Wal-Mart and the CFL

By Deane Barker on August 30, 2006

How Many Lightbulbs Does it Take to Change the World? One. And You’re Looking At It.: We tend to slam Wal-Mart when we think they’re evil, so we should probably pat them on the back when they do something good. And this is very good, because incandescent bulbs are evil, remember.

In the next 12 months, starting with a major push this month, Wal-Mart wants to sell every one of its regular customers—100 million in all—one swirl bulb. In the process, Wal-Mart wants to change energy consumption in the United States, and energy consciousness, too. It also aims to change its own reputation, to use swirls to make clear how seriously Wal-Mart takes its new positioning as an environmental activist.

This comes on the heels of Wal-Mart talking about selling E85 at all its stores.

Wal-Mart is exploring the viability of selling E85, a blend of 85 percent ethanol and 15 percent unleaded gasoline, but it costs about $100,000 to install each E85 pump. Those costs are only partially offset by tax credits—up to $30,000 for each filling station.

That would be cool because we have a little extra corn around these parts,

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Comments

  1. Though long, that article was pretty damn interesting all the way through. Very informative and different insight into the world of mass purchasing and retailing.

    This little segment, however, was buried near the end of the article, and probably concerns me the most out of everything:

    “This is at least as big a deal for GE. Between 2004 and 2005, it tripled its manufacturing capacity for compact fluorescents. By the end of 2006, GE will have tripled capacity again. Anticipating the shift to swirls, it plans to close an incandescent bulb factory in St. Louis.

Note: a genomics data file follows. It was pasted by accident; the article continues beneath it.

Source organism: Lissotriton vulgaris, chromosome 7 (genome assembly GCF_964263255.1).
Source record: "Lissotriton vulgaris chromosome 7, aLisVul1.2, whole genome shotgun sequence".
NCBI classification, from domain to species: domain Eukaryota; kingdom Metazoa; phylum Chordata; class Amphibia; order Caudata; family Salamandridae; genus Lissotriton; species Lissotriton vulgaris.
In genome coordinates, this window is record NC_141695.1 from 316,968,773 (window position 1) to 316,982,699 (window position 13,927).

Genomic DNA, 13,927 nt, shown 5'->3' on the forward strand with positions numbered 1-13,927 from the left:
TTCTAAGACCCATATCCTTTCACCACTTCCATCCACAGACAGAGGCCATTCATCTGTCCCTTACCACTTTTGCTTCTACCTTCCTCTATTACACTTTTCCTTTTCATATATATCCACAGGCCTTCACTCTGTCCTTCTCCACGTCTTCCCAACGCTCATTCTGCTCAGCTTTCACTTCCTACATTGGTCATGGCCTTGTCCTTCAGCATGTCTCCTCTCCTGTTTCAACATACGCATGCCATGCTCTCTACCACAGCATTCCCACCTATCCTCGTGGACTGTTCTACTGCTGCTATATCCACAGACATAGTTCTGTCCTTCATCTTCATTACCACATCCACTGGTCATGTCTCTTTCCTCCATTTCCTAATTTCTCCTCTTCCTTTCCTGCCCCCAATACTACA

Making compact fluorescents is expensive and complicated, compared with incandescents, in part because of the electronic controls each bulb contains, and in part because swirls remain partly handcrafted. To make each spiral, a Chinese worker wearing gloves takes a tube of glass, holds it over an open flame, then wraps the heat-softened tube around a metal form. The job requires a deft touch so the tube doesn’t become flattened while getting its spiral shape. “

    Sooo…closing a plant in St. Louis, and increasing CFL production by 3 times. Then – for some reason – they make special note that a ‘Chinese’ worker will be handcrafting the bulbs.

    Which tells me, that in order to meet demand and pricing levels, they’ve gone ahead and outsourced their lightbulb production. This is not uncommon in today’s industry, but I find it a little bit disappointing all the same. Rather than retrofit existing factories (the St. Louis plant is pretty much where the incandescent bulb was first produced, so this is really a fitting requiem for it) and train American workers, they’re closing plants and paying Chinese workers slave wages to bend millions of glass tubes.

    Of course, there’s more to the story: as mentioned in the article, the market for CFLs is self-suffocating. Once everyone buys them, they won’t buy them again for another 10 years. There will be an initial push and great demand that’ll quickly fall right off a cliff. With a product like that, I guess it sort of makes sense to outsource it, because it’s a lot easier to deal with demand changes when it’s not unionized shops doing the work.

    So I understand where they’re coming from, but I just thought it was a rather interesting point to include in the article. I’m surprised he didn’t elaborate on that more after taking the time to mention it.

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